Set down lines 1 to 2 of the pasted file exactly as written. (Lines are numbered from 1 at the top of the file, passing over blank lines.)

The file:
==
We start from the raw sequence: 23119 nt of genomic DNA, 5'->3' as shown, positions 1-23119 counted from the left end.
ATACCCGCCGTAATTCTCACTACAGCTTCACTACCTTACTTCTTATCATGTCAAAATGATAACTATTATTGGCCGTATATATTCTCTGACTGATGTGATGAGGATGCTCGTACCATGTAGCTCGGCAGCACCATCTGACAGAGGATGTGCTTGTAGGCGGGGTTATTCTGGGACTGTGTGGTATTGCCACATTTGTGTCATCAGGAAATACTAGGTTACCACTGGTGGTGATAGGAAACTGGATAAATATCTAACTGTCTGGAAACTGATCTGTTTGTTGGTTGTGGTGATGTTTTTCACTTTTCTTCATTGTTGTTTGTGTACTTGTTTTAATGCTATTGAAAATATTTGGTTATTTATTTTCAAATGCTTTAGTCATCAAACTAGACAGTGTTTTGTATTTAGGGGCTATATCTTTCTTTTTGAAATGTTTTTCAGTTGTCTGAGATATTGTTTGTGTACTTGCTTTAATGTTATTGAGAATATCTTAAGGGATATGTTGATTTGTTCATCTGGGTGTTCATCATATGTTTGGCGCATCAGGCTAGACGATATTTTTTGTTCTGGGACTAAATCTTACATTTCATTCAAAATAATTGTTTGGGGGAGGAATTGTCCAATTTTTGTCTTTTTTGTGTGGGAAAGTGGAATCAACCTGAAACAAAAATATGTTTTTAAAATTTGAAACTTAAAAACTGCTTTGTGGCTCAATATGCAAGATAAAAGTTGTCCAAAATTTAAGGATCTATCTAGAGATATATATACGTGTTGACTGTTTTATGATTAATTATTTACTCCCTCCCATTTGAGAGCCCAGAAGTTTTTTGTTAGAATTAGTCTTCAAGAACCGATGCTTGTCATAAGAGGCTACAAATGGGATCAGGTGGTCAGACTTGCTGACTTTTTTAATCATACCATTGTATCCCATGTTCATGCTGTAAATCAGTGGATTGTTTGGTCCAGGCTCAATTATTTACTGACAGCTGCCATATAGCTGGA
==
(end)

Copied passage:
We start from the raw sequence: 23119 nt of genomic DNA, 5'->3' as shown, positions 1-23119 counted from the left end.
ATACCCGCCGTAATTCTCACTACAGCTTCACTACCTTACTTCTTATCATGTCAAAATGATAACTATTATTGGCCGTATATATTCTCTGACTGATGTGATGAGGATGCTCGTACCATGTAGCTCGGCAGCACCATCTGACAGAGGATGTGCTTGTAGGCGGGGTTATTCTGGGACTGTGTGGTATTGCCACATTTGTGTCATCAGGAAATACTAGGTTACCACTGGTGGTGATAGGAAACTGGATAAATATCTAACTGTCTGGAAACTGATCTGTTTGTTGGTTGTGGTGATGTTTTTCACTTTTCTTCATTGTTGTTTGTGTACTTGTTTTAATGCTATTGAAAATATTTGGTTATTTATTTTCAAATGCTTTAGTCATCAAACTAGACAGTGTTTTGTATTTAGGGGCTATATCTTTCTTTTTGAAATGTTTTTCAGTTGTCTGAGATATTGTTTGTGTACTTGCTTTAATGTTATTGAGAATATCTTAAGGGATATGTTGATTTGTTCATCTGGGTGTTCATCATATGTTTGGCGCATCAGGCTAGACGATATTTTTTGTTCTGGGACTAAATCTTACATTTCATTCAAAATAATTGTTTGGGGGAGGAATTGTCCAATTTTTGTCTTTTTTGTGTGGGAAAGTGGAATCAACCTGAAACAAAAATATGTTTTTAAAATTTGAAACTTAAAAACTGCTTTGTGGCTCAATATGCAAGATAAAAGTTGTCCAAAATTTAAGGATCTATCTAGAGATATATATACGTGTTGACTGTTTTATGATTAATTATTTACTCCCTCCCATTTGAGAGCCCAGAAGTTTTTTGTTAGAATTAGTCTTCAAGAACCGATGCTTGTCATAAGAGGCTACAAATGGGATCAGGTGGTCAGACTTGCTGACTTTTTTAATCATACCATTGTATCCCATGTTCATGCTGTAAATCAGTGGATTGTTTGGTCCAGGCTCAATTATTTACTGACAGCTGCCATATAGCTGGA